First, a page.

18 Amnesty International, Sudan – Further information: Two pastor sentenced to time served, released: Reverend Yyat Michael and Reverend Peter Yen, 6 August 2015 (Index: AFR 54/2237/2015).

    19 Amnesty International, Urgent Action, Sudan: Eight Girls Free, one other risks flogging (Index: AFR 54/2302/2015); Amnesty International, Sudan: 10 Christian Women at risk of flogging for indecent dress, 12 July 2015.

    20A/HRC/18/16, recommendations 83.53 (United Kingdom), 83.54 (Zimbabwe), 83.55 (Democratic People’s Republic of Korea), 83.57 (Canada), 83.58 (Spain), 83.59 (Uruguay), 83.60 (Mauritania), 83.61 (Qatar), 83.72 (Italy), 83.118 (Syria), 83.125 (Austria), 83.126 (Norway), 83.157 (Kuwait), 83.51 (Kuwait), 84.6 (Somalia), 84.7 (Somalia), 83.19 (Singapore), and 84.1 (Djibouti).

    Amnesty International, September 2015 6 Index: AFR 54/3532/2016

    Sudan: Submission to the UN Universal Periodic Review 25th Session of the UPR Working Group, May 2016

    fighting. There have been numerous reports of indiscriminate aerial bombardments and ground attacks launched by the Sudanese Armed Forces (SAF) and pro- government militias in civilian areas, killing and injuring many and destroying civilian property. In all three areas, the provision of humanitarian assistance continues to be hindered by the Sudanese government, leading to a rapidly deteriorating humanitarian situation.

    SOUTH KORDOFAN AND BLUE NILE

    The armed conflict persists between the SAF and the armed opposition group Sudan People’s Liberation Movement North (SPLM-N) in Southern Kordofan and Blue Nile. In a recent report Amnesty International definitively confirmed that government forces have committed war crimes against the civilian population of South Kordofan.21 Moreover, between January and April 2015, the SAF dropped 374 bombs in 60 locations across South Kordofan.22 Since 2011, the SAF has bombed 26 health facilities, including hospitals, clinics and health units. Only two hospitals are currently operating to serve a population of 1.2 million people.

    In Blue Nile State, the war broke out in September 2011, causing waves of refugees to flee to South Sudan and Ethiopia. Currently the UNHCR estimates that there is about 134,000 refugees from Blue Nile in South Sudan.23 According to a report by the African Centre for Justice and Peace Studies, as of April 2015, the government has launched a full-fledged campaign of forcible relocation of the Ingessana people of Blue Nile suspected of being sympathetic to the armed opposition SPLM-N. These "suspect" villagers were forcibly relocated from their home areas in Bao locality to other localities in the state where they have no local roots or connections.24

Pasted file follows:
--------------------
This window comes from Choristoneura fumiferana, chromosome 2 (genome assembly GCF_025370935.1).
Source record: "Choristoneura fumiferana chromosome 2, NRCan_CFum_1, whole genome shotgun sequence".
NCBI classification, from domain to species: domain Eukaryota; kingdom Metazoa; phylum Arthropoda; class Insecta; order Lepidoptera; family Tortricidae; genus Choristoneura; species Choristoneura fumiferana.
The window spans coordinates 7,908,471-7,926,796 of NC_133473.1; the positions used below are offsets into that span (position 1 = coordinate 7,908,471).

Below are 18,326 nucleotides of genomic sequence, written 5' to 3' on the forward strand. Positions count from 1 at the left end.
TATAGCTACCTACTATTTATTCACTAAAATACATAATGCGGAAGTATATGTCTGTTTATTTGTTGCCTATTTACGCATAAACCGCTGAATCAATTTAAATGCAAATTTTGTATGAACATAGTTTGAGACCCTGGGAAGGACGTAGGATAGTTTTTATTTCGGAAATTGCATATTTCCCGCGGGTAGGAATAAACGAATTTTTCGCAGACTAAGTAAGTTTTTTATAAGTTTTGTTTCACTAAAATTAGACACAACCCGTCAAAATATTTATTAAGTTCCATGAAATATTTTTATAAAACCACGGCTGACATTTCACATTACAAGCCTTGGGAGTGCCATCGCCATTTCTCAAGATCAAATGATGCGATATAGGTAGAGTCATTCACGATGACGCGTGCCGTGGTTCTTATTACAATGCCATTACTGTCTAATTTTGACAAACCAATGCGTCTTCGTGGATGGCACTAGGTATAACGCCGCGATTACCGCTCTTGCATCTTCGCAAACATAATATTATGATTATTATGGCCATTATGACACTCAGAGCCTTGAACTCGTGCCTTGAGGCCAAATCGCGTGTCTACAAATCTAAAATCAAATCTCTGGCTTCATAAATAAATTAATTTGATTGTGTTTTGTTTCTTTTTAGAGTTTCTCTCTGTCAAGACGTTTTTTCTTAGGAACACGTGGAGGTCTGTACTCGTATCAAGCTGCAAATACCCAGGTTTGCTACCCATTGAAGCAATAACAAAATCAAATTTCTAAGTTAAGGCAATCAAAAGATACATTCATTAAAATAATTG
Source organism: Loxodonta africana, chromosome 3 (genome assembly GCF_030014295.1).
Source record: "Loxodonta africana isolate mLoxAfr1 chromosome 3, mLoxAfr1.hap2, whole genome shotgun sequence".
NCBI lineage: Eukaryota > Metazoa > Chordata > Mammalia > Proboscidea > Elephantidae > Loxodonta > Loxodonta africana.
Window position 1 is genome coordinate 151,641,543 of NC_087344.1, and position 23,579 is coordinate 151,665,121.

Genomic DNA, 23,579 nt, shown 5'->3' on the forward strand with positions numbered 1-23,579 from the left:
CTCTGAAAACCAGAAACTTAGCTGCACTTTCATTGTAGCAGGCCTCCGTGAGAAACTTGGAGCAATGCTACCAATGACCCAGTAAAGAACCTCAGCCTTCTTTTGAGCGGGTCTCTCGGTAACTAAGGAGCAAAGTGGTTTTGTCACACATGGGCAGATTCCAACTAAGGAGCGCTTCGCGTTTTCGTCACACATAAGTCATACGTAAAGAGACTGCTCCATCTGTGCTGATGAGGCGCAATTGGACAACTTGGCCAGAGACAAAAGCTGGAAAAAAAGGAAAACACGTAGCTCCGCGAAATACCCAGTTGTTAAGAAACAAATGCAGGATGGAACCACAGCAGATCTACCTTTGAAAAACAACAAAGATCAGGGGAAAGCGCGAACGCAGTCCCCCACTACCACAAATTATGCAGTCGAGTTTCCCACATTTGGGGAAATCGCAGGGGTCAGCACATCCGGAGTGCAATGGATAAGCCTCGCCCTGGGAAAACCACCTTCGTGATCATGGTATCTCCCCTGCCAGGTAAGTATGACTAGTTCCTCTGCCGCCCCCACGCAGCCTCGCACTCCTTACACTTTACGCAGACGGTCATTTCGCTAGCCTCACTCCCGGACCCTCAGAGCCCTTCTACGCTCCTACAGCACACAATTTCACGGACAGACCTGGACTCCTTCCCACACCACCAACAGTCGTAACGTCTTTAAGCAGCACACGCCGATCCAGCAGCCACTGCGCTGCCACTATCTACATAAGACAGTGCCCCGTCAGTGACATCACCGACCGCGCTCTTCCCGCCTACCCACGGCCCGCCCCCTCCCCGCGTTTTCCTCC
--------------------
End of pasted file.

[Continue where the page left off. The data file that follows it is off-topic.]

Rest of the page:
DARFUR

    The war in Darfur is in its 13th year. Although large-scale fighting between government forces and armed groups have subsided, sporadic clashes, acts of banditry, inter-communal violence and restrictions to freedom of movement and political liberties persist throughout Darfur.25 According to the UN, in 2014 the fighting in Darfur led to the displacement of 450,000 individuals, “more than in any single year since the height of the conflict in 2004”. In 2015, 223,000 individuals were displaced.26 In total, the number of internally displaced persons in

    21 Amnesty International, Don’t we matter؟ Four years of unrelenting attacks against civilians in Sudan’s South Kordofan State (Index: AFR 54/2162/2015)

    22 Amnesty International, Don’t’ We Matter؟: Four Years of Unrelenting Attacks against Civilians in Sudan’s South Kordofan State, (Index: AFR 54/2162/2015)

    23 UNHCR latest update on 31 July 2015:

    http://data.unhcr.org/SouthSudan/region.php؟id=25andcountry=251

    24 Report by the African Centre for Justice and Peace Studies (ACJPS): Attacks on Civilians by Sudanese Armed Forces and Sudanese Peoples’ Liberation Movement – North in Blue Nile, 1 May 2015, http://www.acjps.org/attacks-on-civilians-by-sudanese-armed-forces-and- sudanese-peoples-liberation-movement-north-in-blue-nile/

    25 Human Rights Council, Report of the Independent expert on the situation of human rights in the Sudan, Aristide Nononsi, A/HRC/20/60, 28 August 2015.

    26 In January and February 2016, intense fighting erupted between Sudan Liberation Army and SAF in Jebel Marra area displacing 37,000 people. OCHA Sudan, Humanitarian Bulletin Issue 06, 01-07 February 2016.

    Amnesty International, September 2015 7 Index: AFR 54/3532/2016

    Sudan: Submission to the UN Universal Periodic Review 25th Session of the UPR Working Group, May 2016

    Darfur has reached 2.5 million.27

    The government’s deployment of the Rapid Support Forces (RSF)28 led to two brutal counter-insurgency campaigns in 2014 and 2015. The RSF attacked civilians, burned and looted homes, raped and beat villagers and unlawfully killed an unknown number of civilians. During both campaigns, the RSF received aerial support and fought alongside SAF ground troops and other paramilitary and militia groups.

    The UN High Commissioner for Human Rights report on Impunity and Accountability in Darfur for 2014 noted: “The failure of accountability mechanisms has contributed to a climate of impunity which remains a major concern in Darfur.”29

    In December 2014, the Sudanese government re-launched Operation Decisive Summer, attacking villages in Jebel Marra and East Jebel Marra by air and land. In their 19 January 2015 report, the UN Panel of Experts on Sudan characterized the government strategy in Darfur as one of “collective punishment of villages and communities from which the armed opposition groups are believed to come or operate” and “induced or forced displacement of those communities”, with “direct engagement, including aerial bombardment, of the [armed rebel] groups when their location can be identified”.30

    RECOMMENDATIONS FOR ACTION BY THE